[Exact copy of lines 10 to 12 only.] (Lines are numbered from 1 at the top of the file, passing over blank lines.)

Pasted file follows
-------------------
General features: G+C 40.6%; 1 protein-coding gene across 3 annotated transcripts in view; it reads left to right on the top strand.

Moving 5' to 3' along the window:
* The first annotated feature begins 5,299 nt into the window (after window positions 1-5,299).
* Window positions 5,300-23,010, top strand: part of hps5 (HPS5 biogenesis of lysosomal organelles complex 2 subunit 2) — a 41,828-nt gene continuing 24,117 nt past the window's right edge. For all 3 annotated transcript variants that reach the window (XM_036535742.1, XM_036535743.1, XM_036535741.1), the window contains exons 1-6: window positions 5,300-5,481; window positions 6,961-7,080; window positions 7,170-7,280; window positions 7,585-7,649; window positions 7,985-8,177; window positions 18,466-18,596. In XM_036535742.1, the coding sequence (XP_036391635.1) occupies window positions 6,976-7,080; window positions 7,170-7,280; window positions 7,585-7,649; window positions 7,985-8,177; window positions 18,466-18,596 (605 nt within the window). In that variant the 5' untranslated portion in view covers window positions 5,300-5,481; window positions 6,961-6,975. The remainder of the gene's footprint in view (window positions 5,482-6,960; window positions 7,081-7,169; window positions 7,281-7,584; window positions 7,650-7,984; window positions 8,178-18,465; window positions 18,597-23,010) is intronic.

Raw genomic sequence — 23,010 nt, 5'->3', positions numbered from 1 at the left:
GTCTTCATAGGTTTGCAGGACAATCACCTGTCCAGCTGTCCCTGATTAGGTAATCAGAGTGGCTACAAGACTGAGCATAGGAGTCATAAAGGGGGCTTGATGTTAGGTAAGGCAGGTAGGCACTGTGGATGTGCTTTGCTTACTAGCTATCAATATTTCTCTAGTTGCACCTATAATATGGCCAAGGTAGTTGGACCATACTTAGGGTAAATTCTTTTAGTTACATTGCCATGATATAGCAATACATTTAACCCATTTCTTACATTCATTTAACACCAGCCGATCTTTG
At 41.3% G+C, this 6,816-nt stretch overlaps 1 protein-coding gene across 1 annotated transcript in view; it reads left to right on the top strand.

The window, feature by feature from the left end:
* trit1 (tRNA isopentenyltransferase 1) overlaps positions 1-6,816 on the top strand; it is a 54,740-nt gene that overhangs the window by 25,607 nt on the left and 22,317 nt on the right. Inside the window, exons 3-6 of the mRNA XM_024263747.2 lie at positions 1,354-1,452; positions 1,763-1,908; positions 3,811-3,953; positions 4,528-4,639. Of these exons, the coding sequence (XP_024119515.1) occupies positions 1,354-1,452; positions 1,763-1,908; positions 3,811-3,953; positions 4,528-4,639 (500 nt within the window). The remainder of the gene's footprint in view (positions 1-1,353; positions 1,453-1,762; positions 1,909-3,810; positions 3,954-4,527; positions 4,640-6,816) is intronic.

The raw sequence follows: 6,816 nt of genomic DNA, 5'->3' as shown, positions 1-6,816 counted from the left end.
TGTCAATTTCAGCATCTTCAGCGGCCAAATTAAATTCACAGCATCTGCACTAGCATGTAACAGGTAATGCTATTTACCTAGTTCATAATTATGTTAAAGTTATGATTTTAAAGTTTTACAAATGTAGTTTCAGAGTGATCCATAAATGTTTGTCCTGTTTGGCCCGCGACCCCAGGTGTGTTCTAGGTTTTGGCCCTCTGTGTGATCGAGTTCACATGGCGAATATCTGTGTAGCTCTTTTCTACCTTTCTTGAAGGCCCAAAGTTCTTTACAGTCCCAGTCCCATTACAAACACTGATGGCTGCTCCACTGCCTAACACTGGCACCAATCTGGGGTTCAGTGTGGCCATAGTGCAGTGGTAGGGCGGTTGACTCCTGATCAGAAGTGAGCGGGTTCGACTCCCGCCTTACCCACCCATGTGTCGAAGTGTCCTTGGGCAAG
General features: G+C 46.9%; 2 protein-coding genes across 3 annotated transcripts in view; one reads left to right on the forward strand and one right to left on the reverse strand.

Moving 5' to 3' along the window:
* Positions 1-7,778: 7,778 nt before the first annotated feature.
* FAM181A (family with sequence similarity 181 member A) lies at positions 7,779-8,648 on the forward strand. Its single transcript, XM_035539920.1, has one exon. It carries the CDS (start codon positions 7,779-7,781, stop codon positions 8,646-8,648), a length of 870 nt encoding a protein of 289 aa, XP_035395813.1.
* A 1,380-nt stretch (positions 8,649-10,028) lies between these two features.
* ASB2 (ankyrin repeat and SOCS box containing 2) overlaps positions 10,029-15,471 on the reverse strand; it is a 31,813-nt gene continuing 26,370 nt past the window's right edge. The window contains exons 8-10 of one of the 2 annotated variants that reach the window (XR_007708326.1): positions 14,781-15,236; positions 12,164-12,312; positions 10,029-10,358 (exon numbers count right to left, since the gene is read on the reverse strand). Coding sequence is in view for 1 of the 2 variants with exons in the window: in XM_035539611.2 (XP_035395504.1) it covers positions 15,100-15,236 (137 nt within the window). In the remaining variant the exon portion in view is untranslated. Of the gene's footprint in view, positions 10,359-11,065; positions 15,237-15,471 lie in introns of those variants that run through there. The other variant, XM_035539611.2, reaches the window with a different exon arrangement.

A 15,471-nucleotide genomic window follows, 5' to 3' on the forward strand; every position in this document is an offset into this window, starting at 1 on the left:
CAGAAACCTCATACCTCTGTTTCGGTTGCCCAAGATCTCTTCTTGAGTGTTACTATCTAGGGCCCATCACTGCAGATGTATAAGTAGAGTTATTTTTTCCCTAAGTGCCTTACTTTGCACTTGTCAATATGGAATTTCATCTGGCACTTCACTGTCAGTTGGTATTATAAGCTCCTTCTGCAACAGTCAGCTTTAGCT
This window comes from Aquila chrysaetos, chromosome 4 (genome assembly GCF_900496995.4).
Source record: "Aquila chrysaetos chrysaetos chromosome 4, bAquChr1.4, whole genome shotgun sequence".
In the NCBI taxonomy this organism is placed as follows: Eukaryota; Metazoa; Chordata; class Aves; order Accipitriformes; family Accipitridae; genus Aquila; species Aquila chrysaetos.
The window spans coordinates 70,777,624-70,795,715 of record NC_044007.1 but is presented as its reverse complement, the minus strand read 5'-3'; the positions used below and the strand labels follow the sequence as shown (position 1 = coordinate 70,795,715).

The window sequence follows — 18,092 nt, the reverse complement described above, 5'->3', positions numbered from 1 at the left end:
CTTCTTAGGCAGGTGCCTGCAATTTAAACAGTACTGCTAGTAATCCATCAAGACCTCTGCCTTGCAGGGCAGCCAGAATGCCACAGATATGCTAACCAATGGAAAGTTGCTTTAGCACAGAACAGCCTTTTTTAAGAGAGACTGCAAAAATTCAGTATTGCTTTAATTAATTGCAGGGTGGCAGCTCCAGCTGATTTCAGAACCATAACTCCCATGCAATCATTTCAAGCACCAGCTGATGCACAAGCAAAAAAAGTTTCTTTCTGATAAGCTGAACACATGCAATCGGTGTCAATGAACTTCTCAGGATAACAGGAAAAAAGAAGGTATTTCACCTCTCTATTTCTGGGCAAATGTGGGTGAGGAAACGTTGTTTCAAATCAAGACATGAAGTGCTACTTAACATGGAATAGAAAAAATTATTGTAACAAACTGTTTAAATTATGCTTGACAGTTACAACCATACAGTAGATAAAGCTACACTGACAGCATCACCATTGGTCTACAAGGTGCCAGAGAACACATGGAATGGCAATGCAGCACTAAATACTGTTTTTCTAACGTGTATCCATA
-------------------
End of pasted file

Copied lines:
The raw sequence follows: 6,816 nt of genomic DNA, 5'->3' as shown, positions 1-6,816 counted from the left end.
TGTCAATTTCAGCATCTTCAGCGGCCAAATTAAATTCACAGCATCTGCACTAGCATGTAACAGGTAATGCTATTTACCTAGTTCATAATTATGTTAAAGTTATGATTTTAAAGTTTTACAAATGTAGTTTCAGAGTGATCCATAAATGTTTGTCCTGTTTGGCCCGCGACCCCAGGTGTGTTCTAGGTTTTGGCCCTCTGTGTGATCGAGTTCACATGGCGAATATCTGTGTAGCTCTTTTCTACCTTTCTTGAAGGCCCAAAGTTCTTTACAGTCCCAGTCCCATTACAAACACTGATGGCTGCTCCACTGCCTAACACTGGCACCAATCTGGGGTTCAGTGTGGCCATAGTGCAGTGGTAGGGCGGTTGACTCCTGATCAGAAGTGAGCGGGTTCGACTCCCGCCTTACCCACCCATGTGTCGAAGTGTCCTTGGGCAAG
General features: G+C 46.9%; 2 protein-coding genes across 3 annotated transcripts in view; one reads left to right on the forward strand and one right to left on the reverse strand.